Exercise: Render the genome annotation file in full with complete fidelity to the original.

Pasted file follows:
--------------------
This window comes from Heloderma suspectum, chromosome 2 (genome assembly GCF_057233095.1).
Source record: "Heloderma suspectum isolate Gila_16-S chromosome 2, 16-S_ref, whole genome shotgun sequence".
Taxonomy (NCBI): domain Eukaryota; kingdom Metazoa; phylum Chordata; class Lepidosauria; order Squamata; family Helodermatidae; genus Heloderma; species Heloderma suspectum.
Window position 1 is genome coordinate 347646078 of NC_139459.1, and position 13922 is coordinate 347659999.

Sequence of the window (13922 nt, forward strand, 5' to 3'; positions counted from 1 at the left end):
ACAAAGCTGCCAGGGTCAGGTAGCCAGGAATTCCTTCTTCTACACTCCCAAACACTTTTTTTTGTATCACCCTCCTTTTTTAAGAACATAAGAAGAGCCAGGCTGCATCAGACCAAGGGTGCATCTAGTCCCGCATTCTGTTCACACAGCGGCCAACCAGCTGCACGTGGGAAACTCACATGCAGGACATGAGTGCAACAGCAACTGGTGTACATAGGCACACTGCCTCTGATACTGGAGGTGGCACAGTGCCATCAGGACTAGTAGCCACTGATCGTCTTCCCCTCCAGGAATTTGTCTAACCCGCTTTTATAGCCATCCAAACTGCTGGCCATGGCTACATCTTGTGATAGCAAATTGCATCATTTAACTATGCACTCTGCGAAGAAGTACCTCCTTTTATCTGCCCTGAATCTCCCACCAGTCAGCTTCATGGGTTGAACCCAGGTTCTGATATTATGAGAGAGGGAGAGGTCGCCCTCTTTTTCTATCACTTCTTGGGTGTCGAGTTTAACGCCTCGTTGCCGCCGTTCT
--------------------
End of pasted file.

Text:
This window comes from Heloderma suspectum, chromosome 2 (genome assembly GCF_057233095.1).
Source record: "Heloderma suspectum isolate Gila_16-S chromosome 2, 16-S_ref, whole genome shotgun sequence".
Taxonomy (NCBI): domain Eukaryota; kingdom Metazoa; phylum Chordata; class Lepidosauria; order Squamata; family Helodermatidae; genus Heloderma; species Heloderma suspectum.
Window position 1 is genome coordinate 347646078 of NC_139459.1, and position 13922 is coordinate 347659999.

Sequence of the window (13922 nt, forward strand, 5' to 3'; positions counted from 1 at the left end):
ACAAAGCTGCCAGGGTCAGGTAGCCAGGAATTCCTTCTTCTACACTCCCAAACACTTTTTTTTGTATCACCCTCCTTTTTTAAGAACATAAGAAGAGCCAGGCTGCATCAGACCAAGGGTGCATCTAGTCCCGCATTCTGTTCACACAGCGGCCAACCAGCTGCACGTGGGAAACTCACATGCAGGACATGAGTGCAACAGCAACTGGTGTACATAGGCACACTGCCTCTGATACTGGAGGTGGCACAGTGCCATCAGGACTAGTAGCCACTGATCGTCTTCCCCTCCAGGAATTTGTCTAACCCGCTTTTATAGCCATCCAAACTGCTGGCCATGGCTACATCTTGTGATAGCAAATTGCATCATTTAACTATGCACTCTGCGAAGAAGTACCTCCTTTTATCTGCCCTGAATCTCCCACCAGTCAGCTTCATGGGTTGAACCCAGGTTCTGATATTATGAGAGAGGGAGAGGTCGCCCTCTTTTTCTATCACTTCTTGGGTGTCGAGTTTAACGCCTCGTTGCCGCCGTTCT